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Browse frequently asked questions and answers on key HR issues. Navigate by topic or key word search. View latest additions or suggest a question to the XpertHR editorial team.
How can an employer ensure that its application forms are not discriminatory?
How can an employer ensure that line managers draw up a shortlist for a position without unlawfully discriminating against applicants?
Is there a legal requirement for employers to advertise every job vacancy that arises?
If a job candidate is unable to attend an interview on the date or at the time proposed by the employer, is the employer obliged to rearrange the interview to suit the candidate's requirements?
Can an employer be held liable if an unsuccessful applicant provides evidence that he or she may have been discriminated against during an interview?
What questions should an employer avoid asking candidates at interview?
Where a full-time position is advertised, is the employer required to consider an applicant who informs it at interview that she would like to work part time?
Does an unsuccessful job applicant require concrete evidence to prove that he or she was discriminated against?
Can an employer reject an applicant for a maternity leave cover role on the basis that the applicant is herself pregnant and will not be able to work for the full cover period?
Are employers under an obligation to provide breastfeeding facilities for nursing mothers?
Are employers obliged to accommodate requests for lengthy breaks several times a day for the purpose of expressing milk?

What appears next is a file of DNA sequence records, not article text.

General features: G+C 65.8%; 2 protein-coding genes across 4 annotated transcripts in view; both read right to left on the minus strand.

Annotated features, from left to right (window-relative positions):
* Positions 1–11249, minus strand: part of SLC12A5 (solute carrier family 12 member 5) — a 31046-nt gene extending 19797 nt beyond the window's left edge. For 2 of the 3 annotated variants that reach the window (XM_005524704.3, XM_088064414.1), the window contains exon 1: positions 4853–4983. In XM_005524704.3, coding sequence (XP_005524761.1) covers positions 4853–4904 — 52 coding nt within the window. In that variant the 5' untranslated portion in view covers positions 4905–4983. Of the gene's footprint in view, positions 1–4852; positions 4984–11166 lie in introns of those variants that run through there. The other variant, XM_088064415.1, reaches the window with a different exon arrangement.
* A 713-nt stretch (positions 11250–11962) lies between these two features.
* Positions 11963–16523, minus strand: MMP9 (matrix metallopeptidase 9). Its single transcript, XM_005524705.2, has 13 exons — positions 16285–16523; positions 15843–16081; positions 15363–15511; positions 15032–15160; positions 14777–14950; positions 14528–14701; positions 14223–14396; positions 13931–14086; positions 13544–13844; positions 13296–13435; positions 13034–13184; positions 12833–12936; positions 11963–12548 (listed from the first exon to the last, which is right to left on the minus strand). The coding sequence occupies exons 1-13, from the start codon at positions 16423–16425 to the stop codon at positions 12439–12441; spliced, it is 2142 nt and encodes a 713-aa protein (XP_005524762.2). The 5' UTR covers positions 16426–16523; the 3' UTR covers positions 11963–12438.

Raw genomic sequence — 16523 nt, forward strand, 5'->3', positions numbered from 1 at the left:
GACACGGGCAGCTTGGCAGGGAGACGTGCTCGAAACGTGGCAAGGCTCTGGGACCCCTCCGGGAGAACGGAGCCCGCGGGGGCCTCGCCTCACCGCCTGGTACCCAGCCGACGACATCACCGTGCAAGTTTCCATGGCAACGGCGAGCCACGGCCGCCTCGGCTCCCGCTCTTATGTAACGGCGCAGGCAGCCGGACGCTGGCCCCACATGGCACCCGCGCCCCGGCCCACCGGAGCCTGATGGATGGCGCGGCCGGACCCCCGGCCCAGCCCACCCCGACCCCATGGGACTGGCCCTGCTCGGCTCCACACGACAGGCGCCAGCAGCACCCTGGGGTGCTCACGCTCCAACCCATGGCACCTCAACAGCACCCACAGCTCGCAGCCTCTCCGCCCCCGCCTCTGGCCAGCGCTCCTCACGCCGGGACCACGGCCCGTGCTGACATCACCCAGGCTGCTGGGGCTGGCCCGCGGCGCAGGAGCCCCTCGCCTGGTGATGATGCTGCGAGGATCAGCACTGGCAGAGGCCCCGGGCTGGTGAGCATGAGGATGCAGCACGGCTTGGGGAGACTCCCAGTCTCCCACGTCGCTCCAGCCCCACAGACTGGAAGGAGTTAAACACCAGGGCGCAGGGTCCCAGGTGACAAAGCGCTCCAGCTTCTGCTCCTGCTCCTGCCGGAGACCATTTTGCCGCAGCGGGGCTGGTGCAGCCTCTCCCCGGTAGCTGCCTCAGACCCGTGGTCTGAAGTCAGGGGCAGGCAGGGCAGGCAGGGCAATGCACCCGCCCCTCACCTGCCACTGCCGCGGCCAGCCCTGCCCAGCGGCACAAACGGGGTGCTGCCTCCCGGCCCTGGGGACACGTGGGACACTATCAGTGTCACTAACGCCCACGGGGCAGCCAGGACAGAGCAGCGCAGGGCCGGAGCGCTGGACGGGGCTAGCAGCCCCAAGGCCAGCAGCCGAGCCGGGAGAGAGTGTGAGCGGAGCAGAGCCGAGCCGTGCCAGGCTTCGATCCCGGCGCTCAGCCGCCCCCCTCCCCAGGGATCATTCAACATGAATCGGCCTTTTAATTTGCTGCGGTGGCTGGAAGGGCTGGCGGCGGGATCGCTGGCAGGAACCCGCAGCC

Can employers require all employees to wear a uniform?
Can an employer have a dress code requiring female employees to wear a skirt?
Can an employer have a policy that requires male employees to keep their hair short?
Can an employer have a policy that prohibits male employees from wearing earrings?
Some employers choose to include restrictions on the wearing of jewellery as part of their dress code but these restrictions may lead to complaints of discrimination. In Eweida and others v United Kingdom  IRLR 231 ECHR, the employer’s policy allowed employees to wear religious jewellery only if it was worn under the uniform. The claimant was instructed to remove a cross that she refused to conceal. The European Court of Human Rights (ECHR) held that the claimant's right to freedom of thought, conscience and religion under art.9 of the European Convention on Human Rights had been breached because a fair balance had not been struck between her desire to manifest her religious beliefs and the employer's wish to project a certain corporate image. There was no real evidence that wearing such jewellery would negatively affect the employer's image or brand.
Employers should consider whether or not there is a legitimate reason behind a ban on jewellery. Where a ban on jewellery does amount to indirect discrimination, employers may be able to justify the policy if the wearing of jewellery might constitute a health and safety risk, such as where employees are operating potentially dangerous machinery.
A dress code that distinguishes between the sexes as to what jewellery may be worn in the workplace might also constitute sex discrimination. In Jarman v The Link Stores Ltd  ET/2505091/03, a male employee was disciplined for refusing to remove his earring and successfully argued that this amounted to sex discrimination.
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